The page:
I attended MinnSpec’s February meeting this past Sunday called “Love Stinks: Writing Dysfunctional Relationships.” Our panelists were Catherine Lundoff (author) and two therapists: Sherry Merriam and Rebecca Chesin.
We discussed many different theories and ideas, but one that stuck with me was Sherry’s version of the homunculus theory. I’m not sure if this was her idea or if she got it from someone else, but either way, it made a lot of sense to me.
A homunculus is typically defined as “a little human in your head.”
As she explained it, you contain an image in your head of every person you meet. Every relationship you have is with your personal homunculus of that person, not the actual person. So when you’re in love with someone, you’re really in love with their homunculus.
In other words, you’re in love with your idea of the person, not the actual person.
Problems arise when your homunculus doesn’t match up with the real deal.
Let’s look at an example. You meet Dave, and he’s a great guy. He tells you Shakespeare is his favorite writer, but he’s just saying that because he wants to impress you. You attribute this information to your homunculus. Your Dave-monculus loves Shakespeare.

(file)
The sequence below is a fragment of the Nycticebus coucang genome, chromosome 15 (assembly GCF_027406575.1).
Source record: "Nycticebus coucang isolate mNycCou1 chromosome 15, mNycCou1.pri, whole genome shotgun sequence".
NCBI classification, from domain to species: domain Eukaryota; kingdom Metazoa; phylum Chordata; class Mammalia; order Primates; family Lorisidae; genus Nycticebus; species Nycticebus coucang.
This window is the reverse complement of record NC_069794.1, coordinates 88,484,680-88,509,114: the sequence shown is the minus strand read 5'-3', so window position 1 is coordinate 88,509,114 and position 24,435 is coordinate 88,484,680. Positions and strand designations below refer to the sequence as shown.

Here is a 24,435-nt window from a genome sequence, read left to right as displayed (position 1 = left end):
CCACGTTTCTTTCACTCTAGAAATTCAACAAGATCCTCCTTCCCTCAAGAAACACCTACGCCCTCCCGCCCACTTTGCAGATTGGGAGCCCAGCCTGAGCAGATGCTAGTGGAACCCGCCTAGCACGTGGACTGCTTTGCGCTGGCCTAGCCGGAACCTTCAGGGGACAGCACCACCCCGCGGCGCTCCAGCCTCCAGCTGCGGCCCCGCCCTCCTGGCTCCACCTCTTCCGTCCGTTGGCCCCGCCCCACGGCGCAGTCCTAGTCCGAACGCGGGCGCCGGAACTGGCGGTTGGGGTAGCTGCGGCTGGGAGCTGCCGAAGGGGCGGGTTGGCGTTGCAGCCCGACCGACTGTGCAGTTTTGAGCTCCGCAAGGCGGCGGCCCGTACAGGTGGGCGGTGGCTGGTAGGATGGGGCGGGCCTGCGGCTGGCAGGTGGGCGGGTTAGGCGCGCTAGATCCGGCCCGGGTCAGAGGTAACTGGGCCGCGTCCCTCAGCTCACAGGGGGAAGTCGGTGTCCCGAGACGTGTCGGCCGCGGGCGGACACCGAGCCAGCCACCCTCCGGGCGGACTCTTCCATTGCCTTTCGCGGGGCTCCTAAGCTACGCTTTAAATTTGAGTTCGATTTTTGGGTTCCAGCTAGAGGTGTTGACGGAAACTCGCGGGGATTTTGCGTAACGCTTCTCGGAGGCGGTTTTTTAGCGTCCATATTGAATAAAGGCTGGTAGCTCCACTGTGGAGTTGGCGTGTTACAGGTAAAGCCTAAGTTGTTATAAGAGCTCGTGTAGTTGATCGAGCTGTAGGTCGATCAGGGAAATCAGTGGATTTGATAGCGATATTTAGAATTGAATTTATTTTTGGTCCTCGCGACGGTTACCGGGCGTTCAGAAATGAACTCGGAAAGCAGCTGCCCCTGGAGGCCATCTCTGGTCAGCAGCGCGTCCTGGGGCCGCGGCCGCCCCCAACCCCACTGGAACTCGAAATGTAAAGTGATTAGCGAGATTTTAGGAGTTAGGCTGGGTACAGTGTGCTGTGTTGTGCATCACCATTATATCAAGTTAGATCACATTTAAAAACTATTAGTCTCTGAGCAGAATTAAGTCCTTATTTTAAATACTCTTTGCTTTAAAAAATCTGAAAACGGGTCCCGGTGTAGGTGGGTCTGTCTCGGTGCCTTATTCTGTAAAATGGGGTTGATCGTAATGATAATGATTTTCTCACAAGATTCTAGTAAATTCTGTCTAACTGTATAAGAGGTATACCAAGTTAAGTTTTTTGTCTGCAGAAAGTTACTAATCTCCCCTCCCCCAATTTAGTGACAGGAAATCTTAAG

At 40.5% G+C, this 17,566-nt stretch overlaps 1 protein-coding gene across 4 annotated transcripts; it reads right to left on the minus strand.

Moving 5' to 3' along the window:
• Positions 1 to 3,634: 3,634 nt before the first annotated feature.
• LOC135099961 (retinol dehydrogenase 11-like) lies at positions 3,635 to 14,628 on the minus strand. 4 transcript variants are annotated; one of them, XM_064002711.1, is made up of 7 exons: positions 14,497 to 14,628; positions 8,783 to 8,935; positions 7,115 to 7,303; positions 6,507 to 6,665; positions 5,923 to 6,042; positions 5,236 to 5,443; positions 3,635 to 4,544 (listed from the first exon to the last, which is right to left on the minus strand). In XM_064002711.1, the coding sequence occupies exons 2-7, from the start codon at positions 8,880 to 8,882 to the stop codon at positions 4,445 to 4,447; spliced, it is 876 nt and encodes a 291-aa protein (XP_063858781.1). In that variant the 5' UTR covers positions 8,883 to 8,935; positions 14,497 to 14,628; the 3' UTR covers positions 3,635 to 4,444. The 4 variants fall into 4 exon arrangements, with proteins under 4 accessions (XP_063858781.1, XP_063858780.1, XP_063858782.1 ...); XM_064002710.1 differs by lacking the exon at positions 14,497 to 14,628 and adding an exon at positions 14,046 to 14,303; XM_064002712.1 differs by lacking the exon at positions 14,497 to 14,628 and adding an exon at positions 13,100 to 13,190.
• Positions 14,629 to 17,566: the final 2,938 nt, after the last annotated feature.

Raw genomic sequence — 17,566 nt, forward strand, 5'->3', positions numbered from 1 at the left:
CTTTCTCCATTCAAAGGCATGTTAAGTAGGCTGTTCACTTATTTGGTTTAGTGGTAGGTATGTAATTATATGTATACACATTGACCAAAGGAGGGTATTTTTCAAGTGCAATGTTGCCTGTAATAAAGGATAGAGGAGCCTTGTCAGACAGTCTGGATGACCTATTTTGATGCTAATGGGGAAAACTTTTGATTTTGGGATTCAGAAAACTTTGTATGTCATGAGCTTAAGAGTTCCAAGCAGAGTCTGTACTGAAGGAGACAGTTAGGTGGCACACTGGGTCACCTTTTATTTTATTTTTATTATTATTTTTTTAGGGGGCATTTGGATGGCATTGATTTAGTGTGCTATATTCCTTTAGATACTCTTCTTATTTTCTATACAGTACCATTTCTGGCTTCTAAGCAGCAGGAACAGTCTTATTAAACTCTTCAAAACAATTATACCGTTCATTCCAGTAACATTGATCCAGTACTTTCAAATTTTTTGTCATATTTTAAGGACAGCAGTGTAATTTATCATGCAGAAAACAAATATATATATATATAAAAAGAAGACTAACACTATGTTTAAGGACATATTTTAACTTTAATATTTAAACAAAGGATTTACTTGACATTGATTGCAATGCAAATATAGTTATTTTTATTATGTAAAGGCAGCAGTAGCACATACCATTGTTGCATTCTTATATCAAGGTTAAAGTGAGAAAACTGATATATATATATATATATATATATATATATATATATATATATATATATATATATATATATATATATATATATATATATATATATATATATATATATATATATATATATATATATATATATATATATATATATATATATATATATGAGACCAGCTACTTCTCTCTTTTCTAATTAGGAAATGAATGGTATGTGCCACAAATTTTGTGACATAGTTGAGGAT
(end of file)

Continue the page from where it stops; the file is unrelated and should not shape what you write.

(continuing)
Years later, Dave confesses. You have a conflict. You realize your Dave-monculus is not the man you married.
You hear couples talking about this. “You’re not the man I married.” No, you married Dave-monculus. “You’ve changed.” Maybe, or maybe your Dave-monculus was just wrong.
Issues can arise without one party lying. Perhaps you project qualities on Dave’s homunculus without really knowing what Dave wants. You want kids, and you’ve never asked Dave about it, but since he gets along so well with your nephew, you decide Dave wants kids too. Dave-monculus wants to make babies, Dave does not.
You’ll never know someone 100%, so there will always be differences between your homunculus and their real-life representation.
So how do we interact with others knowing it’s via proxy (through a homunculus)? An unchangeable homunculus will cause problems. You must keep yours flexible enough that when new information filters in, you can modify your homunculus as necessary.
I think there’s plenty of fodder here for writing, but it’s also useful information for real-life relationships.
What do you think? And more importantly, what does your homunculus of me look like?